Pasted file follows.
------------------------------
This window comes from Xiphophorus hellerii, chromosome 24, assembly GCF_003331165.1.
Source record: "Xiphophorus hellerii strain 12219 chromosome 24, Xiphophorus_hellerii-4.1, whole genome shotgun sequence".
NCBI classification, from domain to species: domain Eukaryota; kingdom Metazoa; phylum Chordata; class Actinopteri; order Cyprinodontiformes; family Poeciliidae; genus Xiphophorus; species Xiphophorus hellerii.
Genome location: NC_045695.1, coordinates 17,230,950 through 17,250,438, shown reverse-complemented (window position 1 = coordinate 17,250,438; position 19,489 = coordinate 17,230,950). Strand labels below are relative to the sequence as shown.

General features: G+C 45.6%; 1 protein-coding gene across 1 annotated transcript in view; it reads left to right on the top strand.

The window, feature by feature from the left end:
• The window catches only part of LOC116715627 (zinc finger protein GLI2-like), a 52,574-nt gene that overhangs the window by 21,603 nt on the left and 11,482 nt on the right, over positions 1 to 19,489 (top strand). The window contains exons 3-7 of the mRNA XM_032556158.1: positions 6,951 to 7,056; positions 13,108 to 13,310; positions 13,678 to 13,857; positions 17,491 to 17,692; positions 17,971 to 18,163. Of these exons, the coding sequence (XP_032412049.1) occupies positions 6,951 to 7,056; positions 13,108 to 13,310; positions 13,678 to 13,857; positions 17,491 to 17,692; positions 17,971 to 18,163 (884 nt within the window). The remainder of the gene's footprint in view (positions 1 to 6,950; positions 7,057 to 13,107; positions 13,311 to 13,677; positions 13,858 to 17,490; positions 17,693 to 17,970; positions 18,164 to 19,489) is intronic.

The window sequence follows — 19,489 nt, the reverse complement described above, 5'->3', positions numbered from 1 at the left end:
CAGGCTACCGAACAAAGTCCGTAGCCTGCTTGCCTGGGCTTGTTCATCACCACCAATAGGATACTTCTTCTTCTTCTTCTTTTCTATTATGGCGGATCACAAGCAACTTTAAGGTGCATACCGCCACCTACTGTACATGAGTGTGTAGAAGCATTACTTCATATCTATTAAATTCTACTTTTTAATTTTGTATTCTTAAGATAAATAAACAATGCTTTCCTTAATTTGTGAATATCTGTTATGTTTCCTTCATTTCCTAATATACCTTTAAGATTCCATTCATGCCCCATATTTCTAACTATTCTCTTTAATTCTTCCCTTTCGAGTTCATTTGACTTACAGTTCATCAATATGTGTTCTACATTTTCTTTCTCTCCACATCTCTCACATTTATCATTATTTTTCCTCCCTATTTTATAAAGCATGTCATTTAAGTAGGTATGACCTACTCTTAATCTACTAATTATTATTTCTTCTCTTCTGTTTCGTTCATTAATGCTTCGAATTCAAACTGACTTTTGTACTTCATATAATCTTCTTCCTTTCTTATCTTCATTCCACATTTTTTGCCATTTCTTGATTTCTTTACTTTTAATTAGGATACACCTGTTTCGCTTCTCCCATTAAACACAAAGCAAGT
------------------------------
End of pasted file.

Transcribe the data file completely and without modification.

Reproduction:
This window comes from Xiphophorus hellerii, chromosome 24, assembly GCF_003331165.1.
Source record: "Xiphophorus hellerii strain 12219 chromosome 24, Xiphophorus_hellerii-4.1, whole genome shotgun sequence".
NCBI classification, from domain to species: domain Eukaryota; kingdom Metazoa; phylum Chordata; class Actinopteri; order Cyprinodontiformes; family Poeciliidae; genus Xiphophorus; species Xiphophorus hellerii.
Genome location: NC_045695.1, coordinates 17,230,950 through 17,250,438, shown reverse-complemented (window position 1 = coordinate 17,250,438; position 19,489 = coordinate 17,230,950). Strand labels below are relative to the sequence as shown.

General features: G+C 45.6%; 1 protein-coding gene across 1 annotated transcript in view; it reads left to right on the top strand.

The window, feature by feature from the left end:
• The window catches only part of LOC116715627 (zinc finger protein GLI2-like), a 52,574-nt gene that overhangs the window by 21,603 nt on the left and 11,482 nt on the right, over positions 1 to 19,489 (top strand). The window contains exons 3-7 of the mRNA XM_032556158.1: positions 6,951 to 7,056; positions 13,108 to 13,310; positions 13,678 to 13,857; positions 17,491 to 17,692; positions 17,971 to 18,163. Of these exons, the coding sequence (XP_032412049.1) occupies positions 6,951 to 7,056; positions 13,108 to 13,310; positions 13,678 to 13,857; positions 17,491 to 17,692; positions 17,971 to 18,163 (884 nt within the window). The remainder of the gene's footprint in view (positions 1 to 6,950; positions 7,057 to 13,107; positions 13,311 to 13,677; positions 13,858 to 17,490; positions 17,693 to 17,970; positions 18,164 to 19,489) is intronic.

The window sequence follows — 19,489 nt, the reverse complement described above, 5'->3', positions numbered from 1 at the left end:
CAGGCTACCGAACAAAGTCCGTAGCCTGCTTGCCTGGGCTTGTTCATCACCACCAATAGGATACTTCTTCTTCTTCTTCTTTTCTATTATGGCGGATCACAAGCAACTTTAAGGTGCATACCGCCACCTACTGTACATGAGTGTGTAGAAGCATTACTTCATATCTATTAAATTCTACTTTTTAATTTTGTATTCTTAAGATAAATAAACAATGCTTTCCTTAATTTGTGAATATCTGTTATGTTTCCTTCATTTCCTAATATACCTTTAAGATTCCATTCATGCCCCATATTTCTAACTATTCTCTTTAATTCTTCCCTTTCGAGTTCATTTGACTTACAGTTCATCAATATGTGTTCTACATTTTCTTTCTCTCCACATCTCTCACATTTATCATTATTTTTCCTCCCTATTTTATAAAGCATGTCATTTAAGTAGGTATGACCTACTCTTAATCTACTAATTATTATTTCTTCTCTTCTGTTTCGTTCATTAATGCTTCGAATTCAAACTGACTTTTGTACTTCATATAATCTTCTTCCTTTCTTATCTTCATTCCACATTTTTTGCCATTTCTTGATTTCTTTACTTTTAATTAGGATACACCTGTTTCGCTTCTCCCATTAAACACAAAGCAAGT